By Ananya Bhattacharya
British universities want foreign students to stay in the country even after graduation.
They want the government to bring back the post-study tier-4 visa that was scrapped in 2012, which allowed international graduates to work in the country for at least some time after completing their education. These institutions do not want to lose out to those in countries like Australia, Canada, the US, and New Zealand, all of which have this enabling provision.
This visa would “give international graduates a longer period to search for a tier-2 (skilled job) eligible role,” Universities UK (UUK), a representative body of the UK’s higher education institutes, said in a statement on Sept. 04. Meanwhile, smaller employers who can’t afford sponsorship licences for tier-2 visas “due to the high costs and bureaucracy involved” can get access to this pool of talented graduates from around the world.
“The ability to work in a skilled job for a limited period after graduation is, for many prospective international students, an important part of the overall package when deciding where to study,” Dame Janet Beer, president of UUK and vice-chancellor of the University of Liverpool, said in the statement.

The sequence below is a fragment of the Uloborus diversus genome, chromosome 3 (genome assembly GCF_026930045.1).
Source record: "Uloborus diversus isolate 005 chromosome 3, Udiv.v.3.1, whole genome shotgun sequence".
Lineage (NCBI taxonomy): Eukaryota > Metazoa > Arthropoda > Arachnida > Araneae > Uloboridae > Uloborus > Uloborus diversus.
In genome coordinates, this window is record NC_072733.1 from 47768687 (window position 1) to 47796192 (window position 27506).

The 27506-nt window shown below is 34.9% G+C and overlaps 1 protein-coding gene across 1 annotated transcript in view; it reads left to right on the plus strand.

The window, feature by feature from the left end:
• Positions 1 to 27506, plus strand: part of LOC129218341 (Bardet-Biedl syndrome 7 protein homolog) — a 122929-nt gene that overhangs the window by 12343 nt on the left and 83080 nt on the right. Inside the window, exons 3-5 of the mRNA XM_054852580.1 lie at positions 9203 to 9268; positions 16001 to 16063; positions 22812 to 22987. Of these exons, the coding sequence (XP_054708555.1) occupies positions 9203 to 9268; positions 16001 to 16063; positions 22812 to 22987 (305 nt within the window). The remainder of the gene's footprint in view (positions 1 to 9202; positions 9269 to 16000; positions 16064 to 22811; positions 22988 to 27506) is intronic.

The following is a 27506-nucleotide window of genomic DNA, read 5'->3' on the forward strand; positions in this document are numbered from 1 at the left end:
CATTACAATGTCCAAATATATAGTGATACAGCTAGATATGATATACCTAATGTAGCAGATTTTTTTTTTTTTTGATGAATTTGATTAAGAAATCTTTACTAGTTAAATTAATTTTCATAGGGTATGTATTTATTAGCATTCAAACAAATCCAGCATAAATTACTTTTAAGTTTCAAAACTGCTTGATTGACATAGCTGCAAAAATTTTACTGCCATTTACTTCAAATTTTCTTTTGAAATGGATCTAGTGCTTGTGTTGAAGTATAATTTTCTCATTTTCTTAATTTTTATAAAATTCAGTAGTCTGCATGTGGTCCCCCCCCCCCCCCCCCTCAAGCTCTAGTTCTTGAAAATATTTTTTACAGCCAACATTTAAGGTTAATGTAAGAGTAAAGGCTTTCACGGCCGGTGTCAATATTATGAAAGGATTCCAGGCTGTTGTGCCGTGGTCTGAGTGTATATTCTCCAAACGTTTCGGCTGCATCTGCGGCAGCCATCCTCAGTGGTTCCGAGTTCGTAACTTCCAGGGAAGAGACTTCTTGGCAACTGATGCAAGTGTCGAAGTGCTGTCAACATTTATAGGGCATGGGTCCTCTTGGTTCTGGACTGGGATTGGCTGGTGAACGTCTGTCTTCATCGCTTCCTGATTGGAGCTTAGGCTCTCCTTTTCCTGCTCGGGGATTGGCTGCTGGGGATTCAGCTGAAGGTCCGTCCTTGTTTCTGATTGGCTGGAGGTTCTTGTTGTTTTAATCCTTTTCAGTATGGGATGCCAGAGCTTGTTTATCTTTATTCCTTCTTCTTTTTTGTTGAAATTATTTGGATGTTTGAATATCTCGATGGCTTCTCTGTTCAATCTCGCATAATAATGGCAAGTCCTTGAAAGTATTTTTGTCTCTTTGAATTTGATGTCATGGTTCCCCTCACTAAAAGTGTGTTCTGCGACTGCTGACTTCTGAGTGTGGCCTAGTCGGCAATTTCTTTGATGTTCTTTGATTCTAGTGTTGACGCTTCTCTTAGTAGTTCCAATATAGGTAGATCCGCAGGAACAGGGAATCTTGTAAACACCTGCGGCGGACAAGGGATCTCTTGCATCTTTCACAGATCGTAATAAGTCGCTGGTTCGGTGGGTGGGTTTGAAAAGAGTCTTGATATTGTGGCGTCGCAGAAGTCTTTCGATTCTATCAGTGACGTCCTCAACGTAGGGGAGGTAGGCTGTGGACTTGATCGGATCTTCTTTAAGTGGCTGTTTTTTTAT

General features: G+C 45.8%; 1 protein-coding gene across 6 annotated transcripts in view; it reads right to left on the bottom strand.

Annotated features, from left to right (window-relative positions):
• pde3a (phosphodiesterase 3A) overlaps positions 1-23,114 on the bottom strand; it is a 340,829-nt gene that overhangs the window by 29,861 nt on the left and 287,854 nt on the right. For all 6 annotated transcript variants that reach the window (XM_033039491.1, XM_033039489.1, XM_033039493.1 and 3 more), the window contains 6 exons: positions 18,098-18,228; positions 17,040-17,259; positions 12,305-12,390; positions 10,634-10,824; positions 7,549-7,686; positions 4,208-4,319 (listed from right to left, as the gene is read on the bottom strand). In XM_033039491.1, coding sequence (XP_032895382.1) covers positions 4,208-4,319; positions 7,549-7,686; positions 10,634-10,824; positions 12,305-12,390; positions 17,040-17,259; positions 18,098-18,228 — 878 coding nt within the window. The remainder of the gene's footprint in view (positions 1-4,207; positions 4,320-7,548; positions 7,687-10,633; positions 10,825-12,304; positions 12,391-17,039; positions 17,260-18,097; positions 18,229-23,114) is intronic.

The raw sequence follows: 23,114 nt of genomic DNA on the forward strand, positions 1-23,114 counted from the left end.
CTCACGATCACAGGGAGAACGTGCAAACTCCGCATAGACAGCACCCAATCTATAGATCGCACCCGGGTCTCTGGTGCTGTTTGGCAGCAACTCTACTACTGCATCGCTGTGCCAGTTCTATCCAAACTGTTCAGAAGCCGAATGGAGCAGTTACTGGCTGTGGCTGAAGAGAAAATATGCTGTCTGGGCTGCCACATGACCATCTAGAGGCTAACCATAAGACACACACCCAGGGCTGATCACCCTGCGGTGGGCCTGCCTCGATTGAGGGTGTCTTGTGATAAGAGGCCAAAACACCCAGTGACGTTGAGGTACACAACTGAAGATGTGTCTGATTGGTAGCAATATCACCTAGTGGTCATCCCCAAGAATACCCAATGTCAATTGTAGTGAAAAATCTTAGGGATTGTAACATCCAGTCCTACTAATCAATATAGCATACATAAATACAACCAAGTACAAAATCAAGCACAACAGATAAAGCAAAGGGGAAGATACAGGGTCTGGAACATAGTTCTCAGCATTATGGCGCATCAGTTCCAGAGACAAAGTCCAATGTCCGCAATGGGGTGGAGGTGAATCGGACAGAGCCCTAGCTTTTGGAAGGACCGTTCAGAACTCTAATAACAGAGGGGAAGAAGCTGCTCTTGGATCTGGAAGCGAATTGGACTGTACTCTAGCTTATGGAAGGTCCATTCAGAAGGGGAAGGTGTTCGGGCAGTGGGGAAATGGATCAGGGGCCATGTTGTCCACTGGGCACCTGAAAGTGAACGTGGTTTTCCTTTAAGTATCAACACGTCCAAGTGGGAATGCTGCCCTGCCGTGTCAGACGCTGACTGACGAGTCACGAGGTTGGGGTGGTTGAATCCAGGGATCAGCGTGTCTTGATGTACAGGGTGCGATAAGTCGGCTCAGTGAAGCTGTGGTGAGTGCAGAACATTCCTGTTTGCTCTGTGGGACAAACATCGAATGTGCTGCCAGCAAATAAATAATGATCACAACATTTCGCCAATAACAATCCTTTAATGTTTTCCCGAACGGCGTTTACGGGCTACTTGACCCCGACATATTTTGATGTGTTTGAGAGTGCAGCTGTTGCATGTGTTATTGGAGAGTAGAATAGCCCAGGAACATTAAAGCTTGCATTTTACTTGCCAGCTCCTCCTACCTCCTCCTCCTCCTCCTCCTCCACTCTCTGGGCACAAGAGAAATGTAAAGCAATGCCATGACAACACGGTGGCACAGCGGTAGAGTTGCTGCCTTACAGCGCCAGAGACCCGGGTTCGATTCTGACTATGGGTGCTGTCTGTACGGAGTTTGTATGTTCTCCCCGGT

Sam Gyima, minister of state for universities, science, research, and innovation, has since backed the UUK’s proposal.
Interestingly, British citizens, too, are largely in favour of the visa’s reintroduction.
Nearly three-quarters (73%) of them said it is better that international students use their skills in the country and contribute to the economy instead of returning home, a survey by British market research consultancy ComRes has found.
The online survey involved 4,302 British and Northern Irish citizens aged over 18 and was conducted between Aug. 17 and Aug. 21 this year.
Indians welcome again?
All this could imply glad tidings for Indians.
However, merely revamping the visa won’t fix all problems for Indians. There are other factors, too.
For instance, earlier, for courses lasting over nine months, students had to show £9,180 (Rs8.5 lakh) in maintenance funds (living expenses) if their university was located in London, or £7,380 if it were elsewhere. Since last November, they’ve had to have 24% more—£11,385 for London institutions and £9,135 for others.
Moreover, in 2017, Brexit fueled uncertainties for both graduating students and employers.
In June this year, the UK relaxed the tier-4 work visa criteria for around 25 countries. India was left out, leaving candidates from the country facing rigorous checks and, thus, pushing them to other countries.
This hostile environment for Indians was “creating huge skills gaps and hitting the economy” already, Virendra Sharma, Labour MP for Ealing, Southall, told The Economic Times newspaper in January this year. In April, up to 100 Indian doctors were denied visas, causing a talent shortage in the National Health Service. Scores of IT professionals, teachers, and engineers, too, saw their UK visa applications rejected.